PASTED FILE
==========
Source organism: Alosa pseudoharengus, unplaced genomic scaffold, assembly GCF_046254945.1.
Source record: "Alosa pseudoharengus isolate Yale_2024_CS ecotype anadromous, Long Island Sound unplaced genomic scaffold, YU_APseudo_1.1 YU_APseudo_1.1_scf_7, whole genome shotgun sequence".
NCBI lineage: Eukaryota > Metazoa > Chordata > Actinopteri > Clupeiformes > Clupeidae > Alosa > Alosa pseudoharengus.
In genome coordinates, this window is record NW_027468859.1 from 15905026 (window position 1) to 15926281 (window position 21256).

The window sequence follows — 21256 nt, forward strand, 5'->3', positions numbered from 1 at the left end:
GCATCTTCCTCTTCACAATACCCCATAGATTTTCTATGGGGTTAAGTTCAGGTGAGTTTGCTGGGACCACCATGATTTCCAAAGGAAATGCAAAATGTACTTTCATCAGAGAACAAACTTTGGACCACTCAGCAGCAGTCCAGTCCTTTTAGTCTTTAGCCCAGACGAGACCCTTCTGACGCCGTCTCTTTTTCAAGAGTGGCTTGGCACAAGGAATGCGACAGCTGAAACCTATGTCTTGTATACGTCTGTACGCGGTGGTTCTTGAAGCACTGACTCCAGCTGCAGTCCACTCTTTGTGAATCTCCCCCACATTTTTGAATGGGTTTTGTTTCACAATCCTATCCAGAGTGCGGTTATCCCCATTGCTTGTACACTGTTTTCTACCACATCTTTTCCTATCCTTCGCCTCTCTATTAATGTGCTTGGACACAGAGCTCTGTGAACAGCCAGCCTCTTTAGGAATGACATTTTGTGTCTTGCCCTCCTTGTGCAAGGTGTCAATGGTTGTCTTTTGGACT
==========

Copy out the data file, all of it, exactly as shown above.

Source organism: Alosa pseudoharengus, unplaced genomic scaffold, assembly GCF_046254945.1.
Source record: "Alosa pseudoharengus isolate Yale_2024_CS ecotype anadromous, Long Island Sound unplaced genomic scaffold, YU_APseudo_1.1 YU_APseudo_1.1_scf_7, whole genome shotgun sequence".
NCBI lineage: Eukaryota > Metazoa > Chordata > Actinopteri > Clupeiformes > Clupeidae > Alosa > Alosa pseudoharengus.
In genome coordinates, this window is record NW_027468859.1 from 15905026 (window position 1) to 15926281 (window position 21256).

The window sequence follows — 21256 nt, forward strand, 5'->3', positions numbered from 1 at the left end:
GCATCTTCCTCTTCACAATACCCCATAGATTTTCTATGGGGTTAAGTTCAGGTGAGTTTGCTGGGACCACCATGATTTCCAAAGGAAATGCAAAATGTACTTTCATCAGAGAACAAACTTTGGACCACTCAGCAGCAGTCCAGTCCTTTTAGTCTTTAGCCCAGACGAGACCCTTCTGACGCCGTCTCTTTTTCAAGAGTGGCTTGGCACAAGGAATGCGACAGCTGAAACCTATGTCTTGTATACGTCTGTACGCGGTGGTTCTTGAAGCACTGACTCCAGCTGCAGTCCACTCTTTGTGAATCTCCCCCACATTTTTGAATGGGTTTTGTTTCACAATCCTATCCAGAGTGCGGTTATCCCCATTGCTTGTACACTGTTTTCTACCACATCTTTTCCTATCCTTCGCCTCTCTATTAATGTGCTTGGACACAGAGCTCTGTGAACAGCCAGCCTCTTTAGGAATGACATTTTGTGTCTTGCCCTCCTTGTGCAAGGTGTCAATGGTTGTCTTTTGGACT